With its feathery green leaves, fragrant dill is used commonly in pickling, soups, dressings, and potato dishes. As its name suggests, dill “weed” is easy to grow! It’s also a great companion plant to deter pests. Here’s how to plant, grow, and harvest dill.
Native to Eurasia and the Mediterranean, dill is most at home in warmer climates. It’s an annual herb, so to create a permanent patch of dill, allow some of the plants to flower and go to seed each year—you’ll have plenty of early dill to start the next growing season.
Dill attracts beneficial insects such as wasps and other predatory insects to your garden, and is a host plant for the caterpillar of the black swallowtail butterfly.
Dill grows best in full sun (6 to 8 hours of direct sunlight). Also, choose a location that is protected from strong winds, as dill’s tall foliage can be blown over easily.
Choose a planting site with well-draining soil that’s rich in organic matter. The pH of the soil should ideally be between slightly acidic and neutral (6.5–7.0).
Plant dill near cabbage, Brussels sprouts, broccoli, and other Brassicas; it’s thought to improve their growth and protect them from pests. Keep it away from carrots, however, as it can decrease yields. Learn more about companion planting!
When to Plant Dill
Dill seeds should be sown directly into the garden (dill puts down a taproot, so like carrots, it doesn’t transplant well) after the threat of frost has passed in the spring. See local frost dates.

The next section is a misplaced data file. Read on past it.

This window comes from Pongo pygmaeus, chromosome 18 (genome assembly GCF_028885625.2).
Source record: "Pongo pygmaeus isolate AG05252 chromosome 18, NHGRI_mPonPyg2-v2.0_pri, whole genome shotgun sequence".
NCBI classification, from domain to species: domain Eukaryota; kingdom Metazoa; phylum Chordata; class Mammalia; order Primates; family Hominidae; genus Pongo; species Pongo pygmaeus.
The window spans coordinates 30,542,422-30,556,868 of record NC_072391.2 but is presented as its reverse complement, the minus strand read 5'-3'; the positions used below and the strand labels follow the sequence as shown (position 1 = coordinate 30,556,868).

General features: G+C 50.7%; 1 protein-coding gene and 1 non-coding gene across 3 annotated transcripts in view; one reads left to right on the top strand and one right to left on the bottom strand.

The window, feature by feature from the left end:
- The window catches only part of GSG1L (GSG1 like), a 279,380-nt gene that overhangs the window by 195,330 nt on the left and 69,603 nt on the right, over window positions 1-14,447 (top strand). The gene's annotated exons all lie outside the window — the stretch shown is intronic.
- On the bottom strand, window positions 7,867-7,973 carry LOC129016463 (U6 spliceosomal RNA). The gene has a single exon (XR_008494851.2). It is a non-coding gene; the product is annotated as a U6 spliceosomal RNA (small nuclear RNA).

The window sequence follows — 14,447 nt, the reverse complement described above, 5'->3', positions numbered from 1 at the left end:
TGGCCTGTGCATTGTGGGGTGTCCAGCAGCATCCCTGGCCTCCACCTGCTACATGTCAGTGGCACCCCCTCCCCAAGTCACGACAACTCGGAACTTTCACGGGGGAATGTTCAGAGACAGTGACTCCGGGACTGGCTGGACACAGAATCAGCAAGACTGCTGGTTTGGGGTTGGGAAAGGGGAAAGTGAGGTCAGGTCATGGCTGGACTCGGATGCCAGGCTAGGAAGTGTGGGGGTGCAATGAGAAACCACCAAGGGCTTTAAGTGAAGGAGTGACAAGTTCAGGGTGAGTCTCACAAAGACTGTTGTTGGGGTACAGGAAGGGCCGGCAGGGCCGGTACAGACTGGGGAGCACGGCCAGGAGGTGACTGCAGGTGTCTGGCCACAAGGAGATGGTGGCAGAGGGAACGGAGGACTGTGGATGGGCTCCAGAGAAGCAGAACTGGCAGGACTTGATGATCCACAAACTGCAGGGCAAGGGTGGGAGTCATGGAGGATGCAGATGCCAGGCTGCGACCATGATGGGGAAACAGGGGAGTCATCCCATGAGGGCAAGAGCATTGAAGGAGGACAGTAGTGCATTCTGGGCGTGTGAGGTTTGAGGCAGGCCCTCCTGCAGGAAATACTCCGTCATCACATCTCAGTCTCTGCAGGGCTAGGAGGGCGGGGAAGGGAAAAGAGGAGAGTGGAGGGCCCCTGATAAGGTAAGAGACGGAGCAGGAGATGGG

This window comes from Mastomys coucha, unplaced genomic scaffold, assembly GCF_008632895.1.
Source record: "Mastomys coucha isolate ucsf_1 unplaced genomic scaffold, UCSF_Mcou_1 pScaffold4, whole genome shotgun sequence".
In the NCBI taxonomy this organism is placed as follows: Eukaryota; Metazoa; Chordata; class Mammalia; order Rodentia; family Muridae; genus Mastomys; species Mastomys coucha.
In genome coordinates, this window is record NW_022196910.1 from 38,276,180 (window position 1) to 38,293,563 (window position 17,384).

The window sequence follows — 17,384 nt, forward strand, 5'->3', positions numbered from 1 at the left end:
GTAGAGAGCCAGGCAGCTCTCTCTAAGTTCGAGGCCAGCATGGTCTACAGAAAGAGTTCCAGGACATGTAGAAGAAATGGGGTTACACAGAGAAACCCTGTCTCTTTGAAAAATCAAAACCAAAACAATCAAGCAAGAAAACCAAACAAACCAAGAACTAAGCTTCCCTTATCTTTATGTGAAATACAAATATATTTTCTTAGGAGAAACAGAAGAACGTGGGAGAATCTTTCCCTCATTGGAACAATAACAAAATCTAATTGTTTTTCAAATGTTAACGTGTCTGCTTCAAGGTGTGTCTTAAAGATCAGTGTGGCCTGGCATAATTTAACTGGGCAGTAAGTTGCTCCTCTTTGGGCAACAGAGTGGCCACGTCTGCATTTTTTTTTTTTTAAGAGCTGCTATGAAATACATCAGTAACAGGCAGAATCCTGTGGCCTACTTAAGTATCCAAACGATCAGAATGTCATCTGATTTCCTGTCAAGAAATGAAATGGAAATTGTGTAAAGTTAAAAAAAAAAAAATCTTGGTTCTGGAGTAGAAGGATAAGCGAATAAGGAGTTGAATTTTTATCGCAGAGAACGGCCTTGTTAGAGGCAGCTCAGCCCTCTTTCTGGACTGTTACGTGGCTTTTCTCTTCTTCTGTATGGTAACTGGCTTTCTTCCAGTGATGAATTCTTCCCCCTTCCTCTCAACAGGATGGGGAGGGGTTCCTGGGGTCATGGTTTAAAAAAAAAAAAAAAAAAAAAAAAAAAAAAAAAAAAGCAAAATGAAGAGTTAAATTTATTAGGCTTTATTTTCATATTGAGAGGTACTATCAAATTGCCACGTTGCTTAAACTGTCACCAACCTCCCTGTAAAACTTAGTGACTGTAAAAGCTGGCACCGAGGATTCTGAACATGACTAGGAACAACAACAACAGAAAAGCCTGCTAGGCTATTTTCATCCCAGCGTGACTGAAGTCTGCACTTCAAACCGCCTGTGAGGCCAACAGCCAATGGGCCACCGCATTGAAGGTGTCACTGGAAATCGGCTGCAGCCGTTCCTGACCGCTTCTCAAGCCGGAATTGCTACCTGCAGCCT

The soil temperature should be between 60° and 70ºF (15° and 21°C) for the best germination results. Seedlings should appear in 10 to 14 days.
If you’re planting dill for pickling, sow dill seeds every few weeks until midsummer to ensure a constant supply into fall.
How to Plant Dill
Sow dill seeds about ¼-inch deep.
After 10 to 14 days, seedlings should appear. Wait another 10 to 14 days, then thin the plants to about 10 to 12 inches apart (if they aren’t already spaced well enough).
Check out our video to learn more about the benefits of growing dill in your garden:
Water the plants freely during the growing season, ensuring that they don’t dry out excessively.
In order to ensure a season-long fresh supply of dill, continue sowing seeds every few weeks. For an extended harvest of the leaves, do not allow flowers to grow on the plants.
If dill is allowed to go to seed and the soil isn’t disturbed too much, more dill plants will likely appear next spring.
‘Fernleaf’ dill is a compact variety that works well in containers and is not prone to bolting.
‘Bouquet’ is a larger variety that produces a lot of seeds.
‘Mammoth’ is another tall variety and is considered one of the best for pickling and other culinary uses, such as in potato salads, cucumber soup, and fish dishes.
As soon as the plant has four to five leaves, you can start harvesting. Harvest older leaves first. Pinch off the leaves or cut them off with scissors.
If you have a lot of plants, you can take entire stalks.